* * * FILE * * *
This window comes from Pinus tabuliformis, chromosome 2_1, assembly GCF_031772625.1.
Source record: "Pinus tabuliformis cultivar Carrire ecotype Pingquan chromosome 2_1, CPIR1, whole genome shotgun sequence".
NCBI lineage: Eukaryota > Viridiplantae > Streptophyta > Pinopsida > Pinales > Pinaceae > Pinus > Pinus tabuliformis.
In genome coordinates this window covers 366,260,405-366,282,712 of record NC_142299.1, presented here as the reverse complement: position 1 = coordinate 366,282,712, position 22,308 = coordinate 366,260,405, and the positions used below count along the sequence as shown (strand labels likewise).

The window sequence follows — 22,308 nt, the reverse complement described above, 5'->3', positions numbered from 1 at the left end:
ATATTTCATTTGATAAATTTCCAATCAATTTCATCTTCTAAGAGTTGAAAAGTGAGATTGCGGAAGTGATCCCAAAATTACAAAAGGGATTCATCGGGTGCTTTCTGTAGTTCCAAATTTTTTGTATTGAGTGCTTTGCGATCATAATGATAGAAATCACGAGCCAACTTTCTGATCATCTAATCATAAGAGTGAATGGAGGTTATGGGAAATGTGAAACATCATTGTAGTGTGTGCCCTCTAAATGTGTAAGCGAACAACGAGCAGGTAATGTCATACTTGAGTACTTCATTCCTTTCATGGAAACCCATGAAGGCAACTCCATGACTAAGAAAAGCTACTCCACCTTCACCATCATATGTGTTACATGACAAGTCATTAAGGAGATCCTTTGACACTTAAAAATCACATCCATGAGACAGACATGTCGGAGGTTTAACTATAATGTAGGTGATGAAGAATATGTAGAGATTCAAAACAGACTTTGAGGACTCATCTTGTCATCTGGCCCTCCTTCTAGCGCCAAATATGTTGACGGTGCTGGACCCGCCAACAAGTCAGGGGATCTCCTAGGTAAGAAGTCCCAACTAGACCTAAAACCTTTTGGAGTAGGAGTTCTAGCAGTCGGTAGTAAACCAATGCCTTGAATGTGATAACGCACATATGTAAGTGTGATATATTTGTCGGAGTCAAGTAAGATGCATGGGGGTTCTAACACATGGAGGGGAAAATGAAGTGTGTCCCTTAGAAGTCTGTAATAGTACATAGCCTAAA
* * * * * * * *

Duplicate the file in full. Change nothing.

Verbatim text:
This window comes from Pinus tabuliformis, chromosome 2_1, assembly GCF_031772625.1.
Source record: "Pinus tabuliformis cultivar Carrire ecotype Pingquan chromosome 2_1, CPIR1, whole genome shotgun sequence".
NCBI lineage: Eukaryota > Viridiplantae > Streptophyta > Pinopsida > Pinales > Pinaceae > Pinus > Pinus tabuliformis.
In genome coordinates this window covers 366,260,405-366,282,712 of record NC_142299.1, presented here as the reverse complement: position 1 = coordinate 366,282,712, position 22,308 = coordinate 366,260,405, and the positions used below count along the sequence as shown (strand labels likewise).

The window sequence follows — 22,308 nt, the reverse complement described above, 5'->3', positions numbered from 1 at the left end:
ATATTTCATTTGATAAATTTCCAATCAATTTCATCTTCTAAGAGTTGAAAAGTGAGATTGCGGAAGTGATCCCAAAATTACAAAAGGGATTCATCGGGTGCTTTCTGTAGTTCCAAATTTTTTGTATTGAGTGCTTTGCGATCATAATGATAGAAATCACGAGCCAACTTTCTGATCATCTAATCATAAGAGTGAATGGAGGTTATGGGAAATGTGAAACATCATTGTAGTGTGTGCCCTCTAAATGTGTAAGCGAACAACGAGCAGGTAATGTCATACTTGAGTACTTCATTCCTTTCATGGAAACCCATGAAGGCAACTCCATGACTAAGAAAAGCTACTCCACCTTCACCATCATATGTGTTACATGACAAGTCATTAAGGAGATCCTTTGACACTTAAAAATCACATCCATGAGACAGACATGTCGGAGGTTTAACTATAATGTAGGTGATGAAGAATATGTAGAGATTCAAAACAGACTTTGAGGACTCATCTTGTCATCTGGCCCTCCTTCTAGCGCCAAATATGTTGACGGTGCTGGACCCGCCAACAAGTCAGGGGATCTCCTAGGTAAGAAGTCCCAACTAGACCTAAAACCTTTTGGAGTAGGAGTTCTAGCAGTCGGTAGTAAACCAATGCCTTGAATGTGATAACGCACATATGTAAGTGTGATATATTTGTCGGAGTCAAGTAAGATGCATGGGGGTTCTAACACATGGAGGGGAAAATGAAGTGTGTCCCTTAGAAGTCTGTAATAGTACATAGCCTAAA